of the Dead
Another zombie movie from George Romero? Since the late 1960s, Romero has served up a variety of zombies, disquieting and hilarious in equal measure, and always changing in their significance along with the temper of the times: zombies as anti-Vietnam War protestors, as mindless consumers, or as a vast, American underclass. Like George Miller, Romero is unafraid to wipe the slate clean with each new instalment, recasting the premise of the fiction as necessary.
I confess to never having been a rabid fan of Romero's work. His skill as a scriptwriter seemed to me sometimes half-baked, and his ability to flesh out a clever conceit to feature-length often lacking. I half-expected Land of the Dead to be a smarty-pants horror movie in the wake of Scream (1996) and its many woeful imitations.
I was wrong – about Romero, and about this film. After difficult years of projects cancelled or interfered with, all the stars have finally lined up exactly right for Romero, who here calls in help from his massive European fan base (French co-producers and an Italian drawcard in Asia Argento) in order to attack, from within, the staid, conservative, American studio system.
Land of the Dead is, at every moment, a jaw-droppingly audacious film. In fact, it is virtually Marx's Capital on the multiplex screen. Romero's anti-Bush (indeed, anti-American) rhetoric is fearless and unrelenting: when the embodiment of evil capitalism, Kaufman (Dennis Hopper), announces "I will not negotiate with terrorists", his opponent, the heavily ethnic Cholo (John Leguizamo), responds with: "I'm gonna put a Jihad on his ass." Only a supposedly trivial zombie horror could manage to fly under the ideological radar so completely.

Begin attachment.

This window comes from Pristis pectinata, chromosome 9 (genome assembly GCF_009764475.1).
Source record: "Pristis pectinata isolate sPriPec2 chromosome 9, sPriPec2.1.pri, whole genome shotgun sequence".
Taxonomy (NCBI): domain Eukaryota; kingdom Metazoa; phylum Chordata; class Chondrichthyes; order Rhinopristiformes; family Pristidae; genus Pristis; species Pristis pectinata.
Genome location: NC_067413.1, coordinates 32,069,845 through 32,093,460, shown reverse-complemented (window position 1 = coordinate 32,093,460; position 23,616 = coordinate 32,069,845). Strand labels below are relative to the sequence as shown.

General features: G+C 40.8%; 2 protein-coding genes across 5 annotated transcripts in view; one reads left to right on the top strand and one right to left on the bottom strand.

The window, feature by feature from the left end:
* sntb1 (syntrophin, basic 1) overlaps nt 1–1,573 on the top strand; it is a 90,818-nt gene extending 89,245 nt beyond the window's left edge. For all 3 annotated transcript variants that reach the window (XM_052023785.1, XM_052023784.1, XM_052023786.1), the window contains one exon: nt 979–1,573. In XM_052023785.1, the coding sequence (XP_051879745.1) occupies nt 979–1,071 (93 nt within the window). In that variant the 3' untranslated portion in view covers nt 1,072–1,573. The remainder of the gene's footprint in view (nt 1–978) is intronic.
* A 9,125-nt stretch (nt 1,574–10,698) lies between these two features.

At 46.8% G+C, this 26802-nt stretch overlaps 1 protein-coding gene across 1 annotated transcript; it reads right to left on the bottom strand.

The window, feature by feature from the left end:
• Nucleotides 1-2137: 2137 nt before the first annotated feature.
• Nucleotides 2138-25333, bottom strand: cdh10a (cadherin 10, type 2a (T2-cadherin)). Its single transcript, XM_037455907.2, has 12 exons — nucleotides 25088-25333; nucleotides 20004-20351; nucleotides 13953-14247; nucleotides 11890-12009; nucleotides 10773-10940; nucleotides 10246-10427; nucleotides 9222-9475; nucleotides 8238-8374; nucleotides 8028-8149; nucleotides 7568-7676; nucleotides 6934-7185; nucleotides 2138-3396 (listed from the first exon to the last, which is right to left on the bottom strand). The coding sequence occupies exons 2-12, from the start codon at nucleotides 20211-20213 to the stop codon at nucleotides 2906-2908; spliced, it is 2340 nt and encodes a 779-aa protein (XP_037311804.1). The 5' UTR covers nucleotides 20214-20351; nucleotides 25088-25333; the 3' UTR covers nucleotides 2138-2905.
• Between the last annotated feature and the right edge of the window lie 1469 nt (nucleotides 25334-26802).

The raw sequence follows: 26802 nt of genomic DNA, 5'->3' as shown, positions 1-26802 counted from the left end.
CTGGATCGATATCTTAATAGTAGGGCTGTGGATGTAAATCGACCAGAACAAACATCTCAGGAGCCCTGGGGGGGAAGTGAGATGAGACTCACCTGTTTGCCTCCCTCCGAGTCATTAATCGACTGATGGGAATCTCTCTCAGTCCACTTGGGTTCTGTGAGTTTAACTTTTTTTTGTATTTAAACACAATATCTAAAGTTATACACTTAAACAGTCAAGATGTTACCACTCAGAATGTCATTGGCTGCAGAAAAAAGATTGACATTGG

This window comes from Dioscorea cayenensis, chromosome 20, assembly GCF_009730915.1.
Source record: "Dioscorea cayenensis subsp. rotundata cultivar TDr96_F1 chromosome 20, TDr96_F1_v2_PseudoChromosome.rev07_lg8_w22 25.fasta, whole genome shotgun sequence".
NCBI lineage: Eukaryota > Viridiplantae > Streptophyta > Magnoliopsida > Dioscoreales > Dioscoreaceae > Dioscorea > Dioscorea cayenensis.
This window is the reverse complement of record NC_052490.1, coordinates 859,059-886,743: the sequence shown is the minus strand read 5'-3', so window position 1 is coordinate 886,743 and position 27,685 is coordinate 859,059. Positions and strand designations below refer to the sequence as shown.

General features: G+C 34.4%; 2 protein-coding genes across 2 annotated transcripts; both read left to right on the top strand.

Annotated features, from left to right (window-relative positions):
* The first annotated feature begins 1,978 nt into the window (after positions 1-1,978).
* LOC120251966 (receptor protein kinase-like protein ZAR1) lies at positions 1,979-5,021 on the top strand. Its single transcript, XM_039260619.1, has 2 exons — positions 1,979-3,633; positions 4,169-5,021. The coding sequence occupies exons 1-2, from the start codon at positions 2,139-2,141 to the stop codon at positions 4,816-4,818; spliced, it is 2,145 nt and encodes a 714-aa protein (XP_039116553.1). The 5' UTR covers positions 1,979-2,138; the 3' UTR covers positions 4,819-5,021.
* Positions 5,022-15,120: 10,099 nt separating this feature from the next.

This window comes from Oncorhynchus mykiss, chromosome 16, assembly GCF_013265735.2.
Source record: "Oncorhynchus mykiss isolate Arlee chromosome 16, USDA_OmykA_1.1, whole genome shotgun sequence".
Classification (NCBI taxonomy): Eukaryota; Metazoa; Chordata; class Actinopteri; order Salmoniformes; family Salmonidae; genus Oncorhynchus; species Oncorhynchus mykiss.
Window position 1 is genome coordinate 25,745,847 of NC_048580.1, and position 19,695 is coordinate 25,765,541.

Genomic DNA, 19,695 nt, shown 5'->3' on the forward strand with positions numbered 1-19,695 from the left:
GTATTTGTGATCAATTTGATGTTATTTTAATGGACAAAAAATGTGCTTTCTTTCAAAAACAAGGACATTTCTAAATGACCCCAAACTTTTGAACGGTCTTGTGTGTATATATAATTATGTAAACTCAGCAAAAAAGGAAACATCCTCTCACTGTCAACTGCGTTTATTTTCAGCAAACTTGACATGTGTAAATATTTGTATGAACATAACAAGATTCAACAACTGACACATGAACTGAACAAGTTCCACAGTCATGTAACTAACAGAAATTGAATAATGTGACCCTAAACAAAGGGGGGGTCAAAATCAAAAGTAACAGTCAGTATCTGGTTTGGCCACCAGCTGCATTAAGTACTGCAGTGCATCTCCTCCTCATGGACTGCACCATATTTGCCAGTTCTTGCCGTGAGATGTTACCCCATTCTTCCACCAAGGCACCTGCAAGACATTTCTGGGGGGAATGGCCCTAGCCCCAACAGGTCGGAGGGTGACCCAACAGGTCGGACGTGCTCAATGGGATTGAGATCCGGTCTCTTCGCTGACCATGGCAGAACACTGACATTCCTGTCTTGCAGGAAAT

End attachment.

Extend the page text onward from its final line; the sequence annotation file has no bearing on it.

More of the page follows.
Romero regards his zombie films more as action-adventure pieces than horror movies. They do not trade in Gothic fear or fright. The action in Land of the Dead is all about one thing: political power. The superbly crafted script plots a complicated situation. The metropolitan centre of Pittsburgh has become a fortress. It keeps the zombies out, but also keeps its vast population down – distracted with "toys and vices", as fat-cat Kaufman proudly boasts. When the zombies breach the perimeter of this awful world, its balance of power shifts.
Romero has dropped his time-of-day titles (Night of the Living Dead , Dawn of the Dead , Day of the Dead ) and moved onto spatial metaphors. This is not a mere flourish: Land of the Dead is among the great films about the social architecture of the modern metropolis.
Traditionally, horror films have portrayed the monster-figure (whether alien, vampire or zombie) as Other – embodying what society excludes, demonises or ignores. But most filmmakers come up hard against the seemingly intractable limit of the genre: ultimately the monster, even if it has generated some sympathy, has to be annihilated, and the status quo restored. Land of the Dead imperiously ignores such conventions.
Romero's stroke of genius here is to make the zombies an evolving species. Every key moment of the plot relates to some way in which these monsters become more conscious, more communicative, more adaptive. The philosophical-political question they raise is exactly the same one facing all the human characters: what are we to become?
In this movie, the zombies no longer signify just one thing. But nor is the quest, for the viewer, to understand their significance the basis of the kind of hermeneutic puzzle that Larry Cohen's films regularly pose (as for instance in the It's Alive series). Romero's zombies are not only crazy, mixed-up kids on a rampage – although Romero serves up some good gags (he must have been storing some of them up for years) for viewers who simply want to enjoy them on that level. They are not simply Monsters from the Id, Freudian-style. More than standing for one nation's underclass, they seem to embody, this time around, the entire 'outside world' that America ignores at its peril. And did I mention that the leader of this zombie brigade is African-American?
When Leonard Cohen was asked his opinion of a recent Bob Dylan album, he replied: "I love to see the old guys lay it out." Romero is now sixty-five, and no one lays it out like he can. Land of the Dead is his most perfectly realised film, awesomely written and directed, and an absolute joy to watch unfold (those turning points are real clinchers). And it is a supremely radical achievement in the context of contemporary mainstream cinema.
MORE Romero: The Dark Half
© Adrian Martin August 2005